qemu-IMG create -f raw windows10.img 32G

the result of the process should be like this. The process takes a short time,
Formatting ‘windows10.img’, fmt=raw size=34359738368

We will need these drivers as we will be using a virtual server. We are downloading.
wget https://fedorapeople.org/groups/virt/virtio-win/direct-downloads/stable-virtio/virtio-win.iso

Now we need the iso file for DigitalOcean Windows 10 installation. We will download it from the Microsoft site.

We continue by saying download the tool from the site in the link.

We run the downloaded application. We continue with the option “Installation media for another computer”.

You can leave the settings like this,

We choose “ISO file” as the media to be used. We continue.

When the download is complete, we upload the ISO file to one of the cloud storage applications such as google drive, dropbox and get the link. Make sure it’s “Anyone with this link can view”.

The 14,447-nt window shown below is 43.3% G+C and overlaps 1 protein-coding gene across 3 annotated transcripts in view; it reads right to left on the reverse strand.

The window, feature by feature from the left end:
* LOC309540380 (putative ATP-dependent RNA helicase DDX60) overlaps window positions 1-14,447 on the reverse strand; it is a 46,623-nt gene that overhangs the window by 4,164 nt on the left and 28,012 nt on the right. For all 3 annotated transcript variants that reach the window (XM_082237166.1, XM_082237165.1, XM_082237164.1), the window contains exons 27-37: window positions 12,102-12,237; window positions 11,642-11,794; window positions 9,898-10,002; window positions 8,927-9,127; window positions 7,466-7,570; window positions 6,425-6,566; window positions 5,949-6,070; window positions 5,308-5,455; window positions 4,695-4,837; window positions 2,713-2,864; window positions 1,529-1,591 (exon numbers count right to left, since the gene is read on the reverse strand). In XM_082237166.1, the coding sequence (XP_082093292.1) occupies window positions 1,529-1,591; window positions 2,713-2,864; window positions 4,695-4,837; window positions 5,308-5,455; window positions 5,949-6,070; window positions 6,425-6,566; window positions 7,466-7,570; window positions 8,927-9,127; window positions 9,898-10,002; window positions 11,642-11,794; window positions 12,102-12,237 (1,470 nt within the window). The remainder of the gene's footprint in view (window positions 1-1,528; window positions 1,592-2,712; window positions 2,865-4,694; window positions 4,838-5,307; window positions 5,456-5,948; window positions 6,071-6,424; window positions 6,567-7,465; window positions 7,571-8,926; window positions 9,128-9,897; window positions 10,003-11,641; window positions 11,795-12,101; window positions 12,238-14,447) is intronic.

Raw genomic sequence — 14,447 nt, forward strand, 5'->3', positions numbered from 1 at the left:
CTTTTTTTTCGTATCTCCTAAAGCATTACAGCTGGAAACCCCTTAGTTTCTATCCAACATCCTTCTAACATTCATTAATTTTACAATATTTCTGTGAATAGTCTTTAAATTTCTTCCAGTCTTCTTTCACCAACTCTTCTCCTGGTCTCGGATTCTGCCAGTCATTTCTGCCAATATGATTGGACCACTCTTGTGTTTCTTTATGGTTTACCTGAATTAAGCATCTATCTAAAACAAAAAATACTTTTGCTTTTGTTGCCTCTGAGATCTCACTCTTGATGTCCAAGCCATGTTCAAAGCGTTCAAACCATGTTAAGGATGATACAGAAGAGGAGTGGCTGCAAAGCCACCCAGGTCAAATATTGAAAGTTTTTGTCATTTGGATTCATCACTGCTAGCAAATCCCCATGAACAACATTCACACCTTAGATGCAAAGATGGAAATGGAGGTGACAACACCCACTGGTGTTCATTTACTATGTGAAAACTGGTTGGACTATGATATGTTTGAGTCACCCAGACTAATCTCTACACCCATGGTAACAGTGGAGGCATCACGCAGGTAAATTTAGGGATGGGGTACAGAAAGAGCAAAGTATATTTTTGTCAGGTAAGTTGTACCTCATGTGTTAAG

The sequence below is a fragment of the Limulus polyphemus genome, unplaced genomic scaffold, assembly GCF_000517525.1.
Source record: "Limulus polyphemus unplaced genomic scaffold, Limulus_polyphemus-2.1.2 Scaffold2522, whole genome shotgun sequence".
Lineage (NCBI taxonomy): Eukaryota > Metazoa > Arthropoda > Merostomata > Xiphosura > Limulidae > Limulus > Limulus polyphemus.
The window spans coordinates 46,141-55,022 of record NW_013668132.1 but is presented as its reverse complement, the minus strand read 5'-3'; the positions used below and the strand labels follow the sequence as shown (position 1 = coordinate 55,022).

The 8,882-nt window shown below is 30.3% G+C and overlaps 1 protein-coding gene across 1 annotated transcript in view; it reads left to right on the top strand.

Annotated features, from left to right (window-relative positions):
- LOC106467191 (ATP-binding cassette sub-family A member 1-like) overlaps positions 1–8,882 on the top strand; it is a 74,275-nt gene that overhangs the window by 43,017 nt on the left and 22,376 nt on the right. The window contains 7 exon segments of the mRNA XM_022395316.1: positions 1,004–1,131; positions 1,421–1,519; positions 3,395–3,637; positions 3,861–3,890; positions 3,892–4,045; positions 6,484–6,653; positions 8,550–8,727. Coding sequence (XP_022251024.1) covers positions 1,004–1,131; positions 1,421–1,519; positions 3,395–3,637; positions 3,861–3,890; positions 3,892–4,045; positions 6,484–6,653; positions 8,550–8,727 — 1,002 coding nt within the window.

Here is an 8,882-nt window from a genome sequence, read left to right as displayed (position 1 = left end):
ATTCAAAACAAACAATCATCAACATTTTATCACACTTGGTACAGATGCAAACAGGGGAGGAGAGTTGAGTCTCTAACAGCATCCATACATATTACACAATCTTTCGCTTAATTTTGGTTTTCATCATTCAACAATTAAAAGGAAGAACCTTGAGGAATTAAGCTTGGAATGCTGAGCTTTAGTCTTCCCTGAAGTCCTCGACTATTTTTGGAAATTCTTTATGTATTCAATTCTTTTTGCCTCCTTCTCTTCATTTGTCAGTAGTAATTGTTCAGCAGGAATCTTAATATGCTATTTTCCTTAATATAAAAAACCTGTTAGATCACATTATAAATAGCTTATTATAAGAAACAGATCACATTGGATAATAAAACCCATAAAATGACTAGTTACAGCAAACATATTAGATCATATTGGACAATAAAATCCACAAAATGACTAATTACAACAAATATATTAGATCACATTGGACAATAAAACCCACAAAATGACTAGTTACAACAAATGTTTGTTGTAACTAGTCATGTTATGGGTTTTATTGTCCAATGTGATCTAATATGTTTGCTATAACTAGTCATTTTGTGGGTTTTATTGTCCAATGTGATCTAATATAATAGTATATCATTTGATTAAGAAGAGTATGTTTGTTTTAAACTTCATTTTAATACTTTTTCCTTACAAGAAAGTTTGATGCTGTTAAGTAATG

wget -O windows.iso https://www.dropbox.com/s/1yy3httsy3oo4kv/windows.iso?dl=0 -the link you created

The ISO files you can find on the internet may contain malicious software. Do not trust the windows 10 iso links you see on the internet. You download it from the Microsoft site and upload it to the cloud yourself, and set up your server in this way.

Now we will virtualize. We will use the Windows10.img file as the hard drive. We will use the windows.iso file as cd/dvdrom.

We will also make it accessible as vnc. Instead of 7G, you should write a value slightly lower than the RAM of the (imageserver) server you have installed. For example, since my server is 8G, I reserved 7G for virtualization.

-m 7G
-CPU host
-boot order=d
-drive file=windows.iso,media=cdrom
-drive file=windows10.img,format=raw,if=virtio
-drive file=virtio-win.iso,media=cdrom
-vnc :0

After pasting the code, you have to press enter twice. The standby screen should look like this.

Now we will connect with VNC. I used RealVNC company’s VNC Viewer application. RealVNC can download it here.